Winter fertilizers, those applied just prior to or during the winter season, are formulated with varying degrees of nutrients. However, plants cannot differentiate between fertilizer "types," as they all are merely sources of nutrients that plants need for good health. Therefore, you can use a winter fertilizer at other times of year, although you may need additional fertilizer to fill a void in a nutrient that the winter formula lacks.
Fertilizers are often misleadingly called "plant food." Fertilizers are merely mixtures of nutrients that plants need to sustain themselves and grow, making their own food in a process called photosynthesis. Plants cannot differentiate between the many types and formulas of fertilizers; they merely respond according to the increased availability of nutrients in the soil. Nitrogen (N), phosphorus (P) and potassium (K) are the three primary nutrients in fertilizers, which often include trace minerals or micronutrients like iron (Fe) and magnesium (Mg).
Specially formulated winter fertilizers often have richer quantities of phosphorus (P) and potassium (K), which aid in improving root vigor and increasing plant tolerances to cold weather. Read the product label to specifically determine which nutrients are in each package.
Each plant and species has its own nutrient requirements. Plants don't use nutrients in the soil selectively used by plants--all plants will use the same nutrients that a fertilizer provides, regardless of fertilizer name or make-up.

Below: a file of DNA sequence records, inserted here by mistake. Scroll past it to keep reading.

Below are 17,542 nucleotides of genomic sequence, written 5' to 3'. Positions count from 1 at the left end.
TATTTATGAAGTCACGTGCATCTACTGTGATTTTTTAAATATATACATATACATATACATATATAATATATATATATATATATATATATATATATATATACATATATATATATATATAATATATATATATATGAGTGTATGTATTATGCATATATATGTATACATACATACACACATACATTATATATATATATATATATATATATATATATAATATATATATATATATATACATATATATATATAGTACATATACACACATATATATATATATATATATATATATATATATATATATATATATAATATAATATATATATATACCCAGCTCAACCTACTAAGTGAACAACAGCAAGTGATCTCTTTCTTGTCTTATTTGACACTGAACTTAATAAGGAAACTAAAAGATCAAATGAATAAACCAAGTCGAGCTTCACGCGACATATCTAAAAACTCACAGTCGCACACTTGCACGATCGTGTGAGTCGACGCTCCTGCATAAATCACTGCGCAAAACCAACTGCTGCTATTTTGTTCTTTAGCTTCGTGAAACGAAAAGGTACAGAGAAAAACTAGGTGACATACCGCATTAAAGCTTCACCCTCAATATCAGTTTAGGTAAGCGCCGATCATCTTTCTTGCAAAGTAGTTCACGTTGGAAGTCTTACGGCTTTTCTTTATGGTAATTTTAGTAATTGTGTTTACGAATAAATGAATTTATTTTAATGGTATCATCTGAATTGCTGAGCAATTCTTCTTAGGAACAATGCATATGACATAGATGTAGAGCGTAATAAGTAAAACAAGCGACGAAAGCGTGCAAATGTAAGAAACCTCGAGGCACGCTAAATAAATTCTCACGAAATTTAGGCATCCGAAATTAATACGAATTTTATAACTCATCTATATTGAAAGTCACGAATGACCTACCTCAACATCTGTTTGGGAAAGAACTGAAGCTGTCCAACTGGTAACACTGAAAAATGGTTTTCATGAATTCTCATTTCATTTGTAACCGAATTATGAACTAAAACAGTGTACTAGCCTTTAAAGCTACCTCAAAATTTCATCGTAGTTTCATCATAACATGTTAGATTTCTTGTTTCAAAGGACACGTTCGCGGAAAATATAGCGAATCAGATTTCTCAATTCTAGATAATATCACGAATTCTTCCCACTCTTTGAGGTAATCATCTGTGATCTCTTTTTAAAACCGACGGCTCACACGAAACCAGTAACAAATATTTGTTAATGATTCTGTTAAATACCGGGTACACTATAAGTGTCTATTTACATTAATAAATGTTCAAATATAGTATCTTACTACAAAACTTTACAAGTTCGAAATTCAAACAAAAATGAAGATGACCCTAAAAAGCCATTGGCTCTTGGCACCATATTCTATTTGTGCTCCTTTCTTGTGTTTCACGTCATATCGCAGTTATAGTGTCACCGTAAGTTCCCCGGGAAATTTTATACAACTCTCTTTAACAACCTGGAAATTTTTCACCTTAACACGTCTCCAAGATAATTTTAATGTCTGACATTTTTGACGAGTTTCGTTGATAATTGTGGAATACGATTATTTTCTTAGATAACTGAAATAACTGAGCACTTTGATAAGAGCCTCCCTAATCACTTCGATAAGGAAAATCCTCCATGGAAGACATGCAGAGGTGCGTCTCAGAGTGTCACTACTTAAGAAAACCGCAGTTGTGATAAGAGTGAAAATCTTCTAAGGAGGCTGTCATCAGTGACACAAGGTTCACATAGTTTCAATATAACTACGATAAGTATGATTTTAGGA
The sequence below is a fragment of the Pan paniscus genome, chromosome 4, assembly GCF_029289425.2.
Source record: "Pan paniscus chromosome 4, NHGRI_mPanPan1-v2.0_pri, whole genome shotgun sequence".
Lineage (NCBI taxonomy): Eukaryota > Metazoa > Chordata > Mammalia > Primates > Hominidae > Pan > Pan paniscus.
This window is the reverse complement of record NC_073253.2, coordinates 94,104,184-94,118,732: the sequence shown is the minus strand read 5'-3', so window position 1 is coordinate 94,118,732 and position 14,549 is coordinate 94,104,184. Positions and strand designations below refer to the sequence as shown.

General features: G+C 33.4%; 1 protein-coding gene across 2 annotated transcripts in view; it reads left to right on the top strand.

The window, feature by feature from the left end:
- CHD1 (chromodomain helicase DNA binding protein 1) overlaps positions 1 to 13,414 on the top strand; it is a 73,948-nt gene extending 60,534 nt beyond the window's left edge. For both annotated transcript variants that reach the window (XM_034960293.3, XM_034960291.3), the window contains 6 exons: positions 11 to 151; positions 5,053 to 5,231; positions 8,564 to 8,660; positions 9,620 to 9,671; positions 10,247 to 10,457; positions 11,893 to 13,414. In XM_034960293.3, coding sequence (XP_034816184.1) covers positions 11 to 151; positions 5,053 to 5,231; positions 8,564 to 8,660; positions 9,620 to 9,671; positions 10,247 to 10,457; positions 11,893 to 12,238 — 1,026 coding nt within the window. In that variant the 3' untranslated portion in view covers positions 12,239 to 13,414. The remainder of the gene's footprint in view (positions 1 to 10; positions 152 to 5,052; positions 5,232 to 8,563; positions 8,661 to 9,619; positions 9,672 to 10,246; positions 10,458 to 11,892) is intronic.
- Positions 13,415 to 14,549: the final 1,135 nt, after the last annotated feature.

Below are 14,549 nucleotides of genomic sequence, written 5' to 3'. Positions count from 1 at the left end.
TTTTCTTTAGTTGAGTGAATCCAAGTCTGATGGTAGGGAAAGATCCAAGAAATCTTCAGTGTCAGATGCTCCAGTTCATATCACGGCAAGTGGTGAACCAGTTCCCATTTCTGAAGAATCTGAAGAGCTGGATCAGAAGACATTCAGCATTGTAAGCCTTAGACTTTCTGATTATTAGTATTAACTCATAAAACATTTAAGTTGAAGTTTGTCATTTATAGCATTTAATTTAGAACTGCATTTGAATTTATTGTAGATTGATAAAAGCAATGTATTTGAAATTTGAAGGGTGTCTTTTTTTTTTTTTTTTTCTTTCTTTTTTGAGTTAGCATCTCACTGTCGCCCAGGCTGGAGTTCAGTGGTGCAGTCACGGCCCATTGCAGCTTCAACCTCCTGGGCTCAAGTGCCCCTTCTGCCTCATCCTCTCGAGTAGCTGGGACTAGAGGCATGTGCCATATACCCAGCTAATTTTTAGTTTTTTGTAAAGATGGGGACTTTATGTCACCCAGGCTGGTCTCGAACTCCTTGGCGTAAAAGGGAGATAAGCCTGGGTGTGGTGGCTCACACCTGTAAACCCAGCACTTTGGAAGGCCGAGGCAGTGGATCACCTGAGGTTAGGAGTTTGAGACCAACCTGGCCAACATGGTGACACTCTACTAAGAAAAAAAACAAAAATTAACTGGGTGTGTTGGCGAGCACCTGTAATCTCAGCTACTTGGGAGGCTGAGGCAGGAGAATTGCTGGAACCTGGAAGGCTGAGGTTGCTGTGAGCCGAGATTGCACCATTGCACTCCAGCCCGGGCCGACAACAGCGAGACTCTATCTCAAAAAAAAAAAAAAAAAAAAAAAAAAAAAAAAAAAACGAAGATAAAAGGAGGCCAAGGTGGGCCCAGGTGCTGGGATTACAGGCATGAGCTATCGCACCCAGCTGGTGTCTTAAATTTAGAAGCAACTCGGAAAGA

Carefully look at the winter fertilizer label to determine its nutrient make-up. During the growing season, plants often need higher amounts of nitrogen and phosphorus for good leaf and stem growth as well as flowering. A winter fertilizer may be lacking nitrogen and contain higher amounts of potassium. You can still use this winter formula product, but you may need to supplement other nutrients the product lacks with other fertilizers, natural or man-made. For example, you can apply a winter fertilizer lacking nitrogen but add compost or another granular high-nitrogen fertilizer to ensure it is available for plants to utilize in the soil.
Jacob J. Wright
Jacob J. Wright became a full-time writer in 2008, with articles appearing on various websites. He has worked professionally at gardens in Colorado, Florida, Minnesota, New York, North Carolina and Pennsylvania. Wright holds a graduate diploma in environmental horticulture from the University of Melbourne, Australia, and a Master of Science in public horticulture from the University of Delaware.